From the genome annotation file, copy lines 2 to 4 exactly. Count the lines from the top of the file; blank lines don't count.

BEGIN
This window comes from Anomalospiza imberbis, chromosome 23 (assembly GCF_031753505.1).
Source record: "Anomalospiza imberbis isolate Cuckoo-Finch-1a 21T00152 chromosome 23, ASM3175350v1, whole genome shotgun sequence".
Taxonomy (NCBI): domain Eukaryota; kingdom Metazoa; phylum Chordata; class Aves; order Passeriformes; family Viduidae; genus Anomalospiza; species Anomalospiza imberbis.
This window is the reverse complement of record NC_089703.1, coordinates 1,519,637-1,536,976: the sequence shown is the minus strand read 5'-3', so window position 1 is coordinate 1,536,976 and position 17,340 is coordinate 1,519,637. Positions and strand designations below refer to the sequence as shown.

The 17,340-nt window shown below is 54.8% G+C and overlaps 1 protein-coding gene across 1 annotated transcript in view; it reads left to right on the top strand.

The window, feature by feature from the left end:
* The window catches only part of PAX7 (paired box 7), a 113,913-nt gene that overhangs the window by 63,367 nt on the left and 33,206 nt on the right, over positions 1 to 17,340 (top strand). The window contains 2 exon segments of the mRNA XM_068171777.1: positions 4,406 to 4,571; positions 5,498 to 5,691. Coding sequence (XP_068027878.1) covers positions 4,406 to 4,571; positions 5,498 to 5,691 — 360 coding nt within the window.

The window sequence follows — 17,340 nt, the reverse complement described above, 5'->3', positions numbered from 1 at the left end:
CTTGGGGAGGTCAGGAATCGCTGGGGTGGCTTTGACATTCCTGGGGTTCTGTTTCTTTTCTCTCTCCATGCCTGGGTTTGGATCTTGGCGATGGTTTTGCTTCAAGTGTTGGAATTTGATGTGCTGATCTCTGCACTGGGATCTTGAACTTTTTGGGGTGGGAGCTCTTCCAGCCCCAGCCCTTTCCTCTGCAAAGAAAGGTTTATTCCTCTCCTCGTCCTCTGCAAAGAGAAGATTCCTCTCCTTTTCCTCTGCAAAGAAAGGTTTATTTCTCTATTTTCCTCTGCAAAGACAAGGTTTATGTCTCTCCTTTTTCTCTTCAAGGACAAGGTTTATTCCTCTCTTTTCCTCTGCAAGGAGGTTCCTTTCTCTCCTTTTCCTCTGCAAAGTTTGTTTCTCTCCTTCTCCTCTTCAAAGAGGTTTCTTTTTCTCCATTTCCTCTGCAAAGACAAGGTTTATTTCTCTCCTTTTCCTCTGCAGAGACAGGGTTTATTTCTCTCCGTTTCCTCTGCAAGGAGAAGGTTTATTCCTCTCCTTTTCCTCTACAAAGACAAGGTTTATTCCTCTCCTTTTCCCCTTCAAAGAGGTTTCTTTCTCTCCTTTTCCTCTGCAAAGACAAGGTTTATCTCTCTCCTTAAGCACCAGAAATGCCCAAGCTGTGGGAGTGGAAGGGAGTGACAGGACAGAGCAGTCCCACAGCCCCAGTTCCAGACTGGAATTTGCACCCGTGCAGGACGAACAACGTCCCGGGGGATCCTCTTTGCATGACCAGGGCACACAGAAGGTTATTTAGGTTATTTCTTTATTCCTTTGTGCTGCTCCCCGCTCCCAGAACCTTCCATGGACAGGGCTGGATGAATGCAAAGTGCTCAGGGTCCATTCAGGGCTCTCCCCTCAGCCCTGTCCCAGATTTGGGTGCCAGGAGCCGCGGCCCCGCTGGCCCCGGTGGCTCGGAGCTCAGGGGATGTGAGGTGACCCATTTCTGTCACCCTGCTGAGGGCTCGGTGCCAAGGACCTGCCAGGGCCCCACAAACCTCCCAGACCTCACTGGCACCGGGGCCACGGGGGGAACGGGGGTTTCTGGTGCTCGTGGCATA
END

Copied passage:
Source record: "Anomalospiza imberbis isolate Cuckoo-Finch-1a 21T00152 chromosome 23, ASM3175350v1, whole genome shotgun sequence".
Taxonomy (NCBI): domain Eukaryota; kingdom Metazoa; phylum Chordata; class Aves; order Passeriformes; family Viduidae; genus Anomalospiza; species Anomalospiza imberbis.
This window is the reverse complement of record NC_089703.1, coordinates 1,519,637-1,536,976: the sequence shown is the minus strand read 5'-3', so window position 1 is coordinate 1,536,976 and position 17,340 is coordinate 1,519,637. Positions and strand designations below refer to the sequence as shown.